I have another volunteer pumpkin in front of my porch. I put the old Halloween pumpkins (painted by the Nugget, not cut) near the mailbox every fall so the squirrels can eat it, and ONE seed (why only one?) sprouts.
We've had a lot of very strong sun and little actual soaking rain, and I am amused at the way the pumpkin vine has adapted. This is the way the first leaves looked - large and flat:
This is what the second growth of leaves look like. The photo looks more green than they actually are. In life, they look mostly white with scatterings of green.
The third set of leaves look like this, more leathery with deeper cuts in the lobes. (Notice the white one to the right. That's a better representation of set #2.)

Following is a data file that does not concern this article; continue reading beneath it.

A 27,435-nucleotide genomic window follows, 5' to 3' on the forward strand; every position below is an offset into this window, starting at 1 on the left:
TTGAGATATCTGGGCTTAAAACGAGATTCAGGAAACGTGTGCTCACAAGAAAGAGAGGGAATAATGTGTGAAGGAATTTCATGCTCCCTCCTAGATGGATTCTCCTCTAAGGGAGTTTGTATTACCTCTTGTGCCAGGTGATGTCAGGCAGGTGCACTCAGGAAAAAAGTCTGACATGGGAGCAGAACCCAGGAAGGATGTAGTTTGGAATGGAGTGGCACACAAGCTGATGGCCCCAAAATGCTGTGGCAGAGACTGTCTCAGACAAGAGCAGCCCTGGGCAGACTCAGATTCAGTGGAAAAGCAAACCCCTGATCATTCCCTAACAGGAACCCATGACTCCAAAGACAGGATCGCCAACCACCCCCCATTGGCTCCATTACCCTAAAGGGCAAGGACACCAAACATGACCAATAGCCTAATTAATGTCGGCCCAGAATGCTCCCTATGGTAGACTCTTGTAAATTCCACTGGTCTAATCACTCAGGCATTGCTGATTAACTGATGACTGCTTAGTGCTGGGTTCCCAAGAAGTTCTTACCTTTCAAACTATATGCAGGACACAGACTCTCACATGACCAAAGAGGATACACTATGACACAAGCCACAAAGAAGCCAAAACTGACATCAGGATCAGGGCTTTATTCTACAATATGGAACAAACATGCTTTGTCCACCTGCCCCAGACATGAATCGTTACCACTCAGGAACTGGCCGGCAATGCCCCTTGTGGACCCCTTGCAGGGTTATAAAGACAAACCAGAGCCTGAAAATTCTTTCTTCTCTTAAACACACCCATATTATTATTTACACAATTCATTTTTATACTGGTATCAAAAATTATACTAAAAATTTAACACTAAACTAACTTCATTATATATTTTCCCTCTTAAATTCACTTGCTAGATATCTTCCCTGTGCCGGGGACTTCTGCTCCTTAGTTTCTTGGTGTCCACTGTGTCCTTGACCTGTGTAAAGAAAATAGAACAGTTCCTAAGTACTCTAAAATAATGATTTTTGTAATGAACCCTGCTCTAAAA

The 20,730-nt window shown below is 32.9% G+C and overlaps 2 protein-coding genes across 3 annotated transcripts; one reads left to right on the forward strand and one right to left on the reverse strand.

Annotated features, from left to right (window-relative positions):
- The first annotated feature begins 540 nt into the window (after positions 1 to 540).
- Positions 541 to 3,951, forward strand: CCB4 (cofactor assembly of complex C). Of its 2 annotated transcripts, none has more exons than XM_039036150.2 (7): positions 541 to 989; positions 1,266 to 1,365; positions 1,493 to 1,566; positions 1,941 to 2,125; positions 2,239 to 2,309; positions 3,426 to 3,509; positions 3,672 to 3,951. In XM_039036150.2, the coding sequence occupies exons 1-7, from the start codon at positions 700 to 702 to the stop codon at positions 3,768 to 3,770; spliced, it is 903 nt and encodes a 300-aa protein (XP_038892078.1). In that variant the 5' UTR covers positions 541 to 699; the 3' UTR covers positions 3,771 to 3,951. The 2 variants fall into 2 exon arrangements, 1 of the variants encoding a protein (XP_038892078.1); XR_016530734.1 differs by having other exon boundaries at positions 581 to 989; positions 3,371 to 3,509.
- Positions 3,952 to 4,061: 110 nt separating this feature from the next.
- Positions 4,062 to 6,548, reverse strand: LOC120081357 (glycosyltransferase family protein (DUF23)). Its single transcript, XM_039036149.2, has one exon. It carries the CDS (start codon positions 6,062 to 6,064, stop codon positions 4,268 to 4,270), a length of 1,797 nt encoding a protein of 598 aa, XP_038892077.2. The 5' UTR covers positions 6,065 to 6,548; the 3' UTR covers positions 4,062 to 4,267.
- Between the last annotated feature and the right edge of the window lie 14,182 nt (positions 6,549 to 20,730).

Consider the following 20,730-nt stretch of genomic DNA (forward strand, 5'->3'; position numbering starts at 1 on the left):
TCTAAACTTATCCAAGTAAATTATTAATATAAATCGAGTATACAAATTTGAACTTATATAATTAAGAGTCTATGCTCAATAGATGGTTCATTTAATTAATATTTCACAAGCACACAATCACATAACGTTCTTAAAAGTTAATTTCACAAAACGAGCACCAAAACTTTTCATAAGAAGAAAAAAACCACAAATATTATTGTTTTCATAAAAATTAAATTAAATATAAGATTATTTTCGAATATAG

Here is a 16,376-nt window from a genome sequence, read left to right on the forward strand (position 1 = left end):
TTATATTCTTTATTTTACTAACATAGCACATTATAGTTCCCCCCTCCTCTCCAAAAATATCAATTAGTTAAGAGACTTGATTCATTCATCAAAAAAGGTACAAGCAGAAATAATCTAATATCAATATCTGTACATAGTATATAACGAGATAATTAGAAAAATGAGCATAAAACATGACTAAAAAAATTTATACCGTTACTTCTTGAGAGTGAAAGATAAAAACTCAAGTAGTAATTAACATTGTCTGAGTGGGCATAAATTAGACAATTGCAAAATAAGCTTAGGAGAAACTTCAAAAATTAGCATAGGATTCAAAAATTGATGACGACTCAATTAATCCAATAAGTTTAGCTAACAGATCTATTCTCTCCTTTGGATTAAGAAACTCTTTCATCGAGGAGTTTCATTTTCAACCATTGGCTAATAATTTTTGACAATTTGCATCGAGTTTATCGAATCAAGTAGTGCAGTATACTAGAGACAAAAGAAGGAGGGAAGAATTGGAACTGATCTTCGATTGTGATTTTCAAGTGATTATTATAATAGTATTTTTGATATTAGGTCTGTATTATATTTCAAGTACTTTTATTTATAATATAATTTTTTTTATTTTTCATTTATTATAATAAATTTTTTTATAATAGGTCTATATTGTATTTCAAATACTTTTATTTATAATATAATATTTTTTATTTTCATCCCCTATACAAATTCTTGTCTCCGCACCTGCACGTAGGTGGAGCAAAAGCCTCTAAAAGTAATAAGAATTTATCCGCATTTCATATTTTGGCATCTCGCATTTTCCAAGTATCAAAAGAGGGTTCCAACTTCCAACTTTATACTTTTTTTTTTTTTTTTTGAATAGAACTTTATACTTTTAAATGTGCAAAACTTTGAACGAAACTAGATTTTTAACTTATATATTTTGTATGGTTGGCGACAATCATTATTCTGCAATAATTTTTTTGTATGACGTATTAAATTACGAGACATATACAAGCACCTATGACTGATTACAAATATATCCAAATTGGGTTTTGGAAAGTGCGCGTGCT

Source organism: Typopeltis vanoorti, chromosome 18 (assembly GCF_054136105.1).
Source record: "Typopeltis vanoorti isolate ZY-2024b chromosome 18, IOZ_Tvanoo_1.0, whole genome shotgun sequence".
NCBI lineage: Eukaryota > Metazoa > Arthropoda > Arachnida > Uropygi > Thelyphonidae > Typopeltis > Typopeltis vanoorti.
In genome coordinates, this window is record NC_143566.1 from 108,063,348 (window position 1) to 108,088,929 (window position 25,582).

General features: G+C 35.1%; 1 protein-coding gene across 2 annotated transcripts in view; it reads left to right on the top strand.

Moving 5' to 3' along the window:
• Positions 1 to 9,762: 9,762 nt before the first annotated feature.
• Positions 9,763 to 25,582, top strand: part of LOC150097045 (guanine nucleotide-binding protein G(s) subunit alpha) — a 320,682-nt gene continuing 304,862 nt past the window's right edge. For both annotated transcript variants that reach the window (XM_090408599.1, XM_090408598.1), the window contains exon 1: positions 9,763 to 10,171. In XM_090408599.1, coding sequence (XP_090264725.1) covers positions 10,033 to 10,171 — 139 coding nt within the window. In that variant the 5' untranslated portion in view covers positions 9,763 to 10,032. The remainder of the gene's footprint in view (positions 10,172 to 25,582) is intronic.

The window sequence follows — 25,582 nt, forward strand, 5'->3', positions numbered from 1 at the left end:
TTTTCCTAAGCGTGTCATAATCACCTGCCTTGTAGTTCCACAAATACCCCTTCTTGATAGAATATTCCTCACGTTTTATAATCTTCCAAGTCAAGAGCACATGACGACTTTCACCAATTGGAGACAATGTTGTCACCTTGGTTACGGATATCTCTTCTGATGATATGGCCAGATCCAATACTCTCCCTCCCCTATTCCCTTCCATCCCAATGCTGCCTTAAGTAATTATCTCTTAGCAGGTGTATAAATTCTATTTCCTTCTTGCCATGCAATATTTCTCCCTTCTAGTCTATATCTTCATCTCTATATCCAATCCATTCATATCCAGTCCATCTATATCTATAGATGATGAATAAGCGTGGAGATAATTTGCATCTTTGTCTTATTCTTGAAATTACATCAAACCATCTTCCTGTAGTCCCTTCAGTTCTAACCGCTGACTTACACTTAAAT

I guess the plant decided, "Hey, we've got an idea here!", because the fourth and final iteration of leaf style looks like this. Lots of wrinkles, very deep cuts between the lobes, ideal for the full hot sun and scant water conditions.
Now, if only it could similarly adjust the blossom situation. Pumpkins will put out separate male blossoms and female blossoms, both on the same plant. However, to ensure healthy cross-pollination, a particular plant will put out only all male or all female flowers on any particular day, and the blossoms last only through the morning. So it's very difficult for a plant to self pollinate. In a field of pumpkins, this isn't a problem, since they can pollinate each other. For one lonely plant, it's celibacy.
Last year I checked every morning, and a few times I found like one female, or one male, in the midst of a sea of the opposite sex, and I played bumblebee myself. I think we had two pumpkins out of it. So far this year, the segregation has been strict. In fact, so far it's been almost entirely male.
I had mentioned Jasper hunting the cricket. The cricket has disappeared, but Jasper is ever vigilant, in case it comes back.